Why and How to Conserve Your Land

Landowners in the Sebago Lake watershed can help protect water, wildlife, and way of life in the region by conserving their land.

These forested areas and wetlands:

  • Naturally filter water to keep our rivers, streams, and lakes clean.
  • Provide habitat for wildlife.
  • Help us adapt to increased frequency and intensity of storms.
  • Provide trails and open spaces for the public to enjoy.
  • Maintain the quality of life and character of our community.
  • Support forest product and natural resources jobs.

How It Works

There are two ways to conserve your land for future generations: land transfers and conservation easements.

All land proposed for conservation is reviewed to determine if the land has suitable conservation and community values. In many cases, the landowner may be asked to make a cash donation to cover the land trust costs of perpetual stewardship of the property or easement.

Land Transfers

Land transfers result in the land trust holding full title to a property. A donation of land is usually the simplest method to conserve its resources and gives the land trust the flexibility to manage the land according to best management practices.

In nearly all cases, the land will be managed for public access. If you wish to conserve the land, but don’t want to continue ownership, then transferring your land along with the management responsibilities may be the best option.

Conservation Easements

A conservation easement is a voluntary legal agreement between a landowner and a land trust that permanently limits uses of the land in order to protect its conservation values. Essentially, an easement permanently removes the land’s development potential.

Landowners retain many of their rights, including the right to own and manage the land, sell it, and pass it on to their heirs, and the right to limit or allow public access. Each easement is tailored to protect the land’s natural and cultural values, meet the landowners’ financial and personal needs, and meet the conservation goals of Sebago Clean Waters.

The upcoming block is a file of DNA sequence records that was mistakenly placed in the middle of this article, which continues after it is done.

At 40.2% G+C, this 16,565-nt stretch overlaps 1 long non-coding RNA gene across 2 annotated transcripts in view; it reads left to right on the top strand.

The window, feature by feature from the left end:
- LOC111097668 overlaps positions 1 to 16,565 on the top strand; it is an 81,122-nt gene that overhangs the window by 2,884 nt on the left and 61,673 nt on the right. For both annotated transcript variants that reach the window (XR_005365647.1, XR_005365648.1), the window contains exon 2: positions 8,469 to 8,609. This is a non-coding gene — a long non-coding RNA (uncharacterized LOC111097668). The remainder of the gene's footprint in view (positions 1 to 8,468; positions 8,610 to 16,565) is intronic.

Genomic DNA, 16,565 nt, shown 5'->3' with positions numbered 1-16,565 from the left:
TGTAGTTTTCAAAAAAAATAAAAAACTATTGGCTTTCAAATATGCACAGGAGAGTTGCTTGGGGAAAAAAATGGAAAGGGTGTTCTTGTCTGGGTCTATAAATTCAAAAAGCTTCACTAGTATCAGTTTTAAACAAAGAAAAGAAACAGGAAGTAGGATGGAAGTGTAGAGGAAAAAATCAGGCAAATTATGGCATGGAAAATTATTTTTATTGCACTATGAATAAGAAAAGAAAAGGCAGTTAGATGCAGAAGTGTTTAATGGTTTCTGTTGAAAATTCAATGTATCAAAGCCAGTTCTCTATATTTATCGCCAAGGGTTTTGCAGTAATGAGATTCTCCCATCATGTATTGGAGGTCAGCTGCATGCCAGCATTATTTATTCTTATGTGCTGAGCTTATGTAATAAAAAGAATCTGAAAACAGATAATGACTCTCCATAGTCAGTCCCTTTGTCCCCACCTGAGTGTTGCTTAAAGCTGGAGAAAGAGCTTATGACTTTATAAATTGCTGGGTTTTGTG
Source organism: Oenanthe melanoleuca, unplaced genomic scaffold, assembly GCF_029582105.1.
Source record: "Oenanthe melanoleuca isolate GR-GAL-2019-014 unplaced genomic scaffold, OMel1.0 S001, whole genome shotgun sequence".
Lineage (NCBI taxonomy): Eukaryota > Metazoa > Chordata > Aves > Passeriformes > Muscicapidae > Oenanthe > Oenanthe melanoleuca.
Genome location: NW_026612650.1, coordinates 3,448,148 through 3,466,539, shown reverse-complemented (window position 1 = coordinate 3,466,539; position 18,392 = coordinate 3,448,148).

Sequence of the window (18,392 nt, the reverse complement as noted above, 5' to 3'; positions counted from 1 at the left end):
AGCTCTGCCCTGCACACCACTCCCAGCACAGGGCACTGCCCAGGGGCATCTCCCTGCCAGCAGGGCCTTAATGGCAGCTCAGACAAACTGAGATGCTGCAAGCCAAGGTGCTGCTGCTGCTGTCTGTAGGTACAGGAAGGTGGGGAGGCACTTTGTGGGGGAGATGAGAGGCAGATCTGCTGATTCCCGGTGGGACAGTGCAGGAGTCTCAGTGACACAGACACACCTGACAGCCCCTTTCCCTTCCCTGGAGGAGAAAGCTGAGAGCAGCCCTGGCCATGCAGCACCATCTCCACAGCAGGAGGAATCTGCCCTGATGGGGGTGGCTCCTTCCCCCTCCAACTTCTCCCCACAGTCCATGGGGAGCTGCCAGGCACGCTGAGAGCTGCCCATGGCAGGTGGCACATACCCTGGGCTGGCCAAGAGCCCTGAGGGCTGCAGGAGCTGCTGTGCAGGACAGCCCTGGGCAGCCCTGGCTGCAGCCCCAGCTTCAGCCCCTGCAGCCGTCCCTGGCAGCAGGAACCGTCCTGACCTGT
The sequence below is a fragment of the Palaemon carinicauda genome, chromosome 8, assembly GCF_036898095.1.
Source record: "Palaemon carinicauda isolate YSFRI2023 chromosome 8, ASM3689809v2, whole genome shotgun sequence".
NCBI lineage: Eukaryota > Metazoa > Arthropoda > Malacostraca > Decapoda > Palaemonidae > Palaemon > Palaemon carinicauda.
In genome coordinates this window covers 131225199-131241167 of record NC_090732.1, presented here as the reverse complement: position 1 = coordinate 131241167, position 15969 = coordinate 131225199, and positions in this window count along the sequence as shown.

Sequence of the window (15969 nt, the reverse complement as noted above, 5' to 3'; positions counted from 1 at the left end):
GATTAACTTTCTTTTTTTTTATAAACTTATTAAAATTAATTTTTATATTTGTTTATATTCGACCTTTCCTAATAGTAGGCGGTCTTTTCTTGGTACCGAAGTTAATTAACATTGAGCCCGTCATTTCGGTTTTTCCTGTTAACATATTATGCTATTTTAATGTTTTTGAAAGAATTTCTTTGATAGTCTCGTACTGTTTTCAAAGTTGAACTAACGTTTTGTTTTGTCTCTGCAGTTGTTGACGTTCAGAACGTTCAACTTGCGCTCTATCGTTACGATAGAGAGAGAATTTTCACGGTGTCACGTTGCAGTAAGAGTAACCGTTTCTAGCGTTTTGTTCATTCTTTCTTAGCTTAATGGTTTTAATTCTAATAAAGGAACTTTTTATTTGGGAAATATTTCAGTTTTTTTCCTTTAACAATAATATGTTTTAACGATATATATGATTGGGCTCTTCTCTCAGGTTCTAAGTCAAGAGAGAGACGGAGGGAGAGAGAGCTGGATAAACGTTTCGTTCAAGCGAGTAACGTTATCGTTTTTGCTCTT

Other Ways You Can Help Conserve the Forests

  • Attend one of the many events sponsored by, and become a member of, the land trusts actively working to conserve Sebago-area forests. Sign up at loonecholandtrust.org and wfltmaine.org.
  • Follow @sebagocleanwaters on Instagram and Facebook to learn about the watershed and stay informed about news, events, and our progress.
  • Donate to the Sebago Clean Waters Fund, which will help landowners permanently protect their property.
  • Tell your friends about the importance of forests for clean water.

Working with Towns

Communities in the Sebago Lake watershed rely on the surrounding forests for clean drinking water, fish and wildlife habitat, recreation, tourism, and wood products. Working in tandem with landowners and communities, we are better able to safeguard our water, wildlife, and way of life.

Sebago Lake watershed towns can help support this work by:

  • Planning for and conserving open space.
  • Supporting conservation-minded tax programs.
  • Enhancing shoreland zone protections.
  • Managing stormwater runoff.
  • Educating landowners about the importance of forests and lake-friendly landscaping.

Sebago Clean Waters can help advance municipal conservation projects by:

  • Providing expertise and education on protecting forests and shorelands.
  • Preparing GIS-based conservation planning maps focusing on water quality protection.
  • Helping to obtain funding.

To discuss ways we can work together to ensure Sebago Lake’s purity and a healthy future for your community, contact Sebago Clean Waters Coordinator Karen Young.